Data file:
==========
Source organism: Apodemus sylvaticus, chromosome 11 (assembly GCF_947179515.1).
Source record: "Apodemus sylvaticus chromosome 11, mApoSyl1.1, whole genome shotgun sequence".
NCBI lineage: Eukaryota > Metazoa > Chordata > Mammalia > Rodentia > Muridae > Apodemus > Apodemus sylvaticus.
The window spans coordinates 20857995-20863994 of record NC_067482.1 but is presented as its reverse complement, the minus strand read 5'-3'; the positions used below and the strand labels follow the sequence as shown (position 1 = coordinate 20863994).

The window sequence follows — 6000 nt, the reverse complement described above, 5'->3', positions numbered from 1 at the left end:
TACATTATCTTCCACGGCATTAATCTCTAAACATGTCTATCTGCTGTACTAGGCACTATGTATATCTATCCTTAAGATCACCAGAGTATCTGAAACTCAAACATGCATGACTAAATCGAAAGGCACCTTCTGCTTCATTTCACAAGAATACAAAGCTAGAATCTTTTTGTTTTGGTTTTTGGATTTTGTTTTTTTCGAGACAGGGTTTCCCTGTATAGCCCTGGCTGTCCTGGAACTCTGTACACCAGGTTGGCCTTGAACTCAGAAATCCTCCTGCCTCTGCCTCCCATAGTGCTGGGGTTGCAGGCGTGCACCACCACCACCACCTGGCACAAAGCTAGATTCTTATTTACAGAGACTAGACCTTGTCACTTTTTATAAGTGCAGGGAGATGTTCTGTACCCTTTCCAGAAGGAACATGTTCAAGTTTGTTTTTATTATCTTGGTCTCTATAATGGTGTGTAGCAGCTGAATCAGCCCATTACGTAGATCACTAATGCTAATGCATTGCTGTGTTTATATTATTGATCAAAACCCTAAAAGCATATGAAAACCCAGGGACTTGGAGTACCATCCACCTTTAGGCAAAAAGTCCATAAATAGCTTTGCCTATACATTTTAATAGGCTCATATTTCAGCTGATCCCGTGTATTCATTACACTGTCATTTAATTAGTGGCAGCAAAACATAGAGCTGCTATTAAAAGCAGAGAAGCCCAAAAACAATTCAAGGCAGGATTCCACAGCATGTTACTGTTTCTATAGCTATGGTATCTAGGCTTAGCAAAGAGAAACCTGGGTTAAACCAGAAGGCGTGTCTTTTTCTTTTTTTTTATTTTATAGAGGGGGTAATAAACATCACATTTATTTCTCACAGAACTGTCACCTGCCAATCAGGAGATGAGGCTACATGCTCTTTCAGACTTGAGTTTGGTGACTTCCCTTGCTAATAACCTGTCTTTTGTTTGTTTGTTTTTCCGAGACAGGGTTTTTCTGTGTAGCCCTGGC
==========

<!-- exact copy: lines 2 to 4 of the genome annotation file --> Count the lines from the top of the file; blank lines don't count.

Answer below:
Source record: "Apodemus sylvaticus chromosome 11, mApoSyl1.1, whole genome shotgun sequence".
NCBI lineage: Eukaryota > Metazoa > Chordata > Mammalia > Rodentia > Muridae > Apodemus > Apodemus sylvaticus.
The window spans coordinates 20857995-20863994 of record NC_067482.1 but is presented as its reverse complement, the minus strand read 5'-3'; the positions used below and the strand labels follow the sequence as shown (position 1 = coordinate 20863994).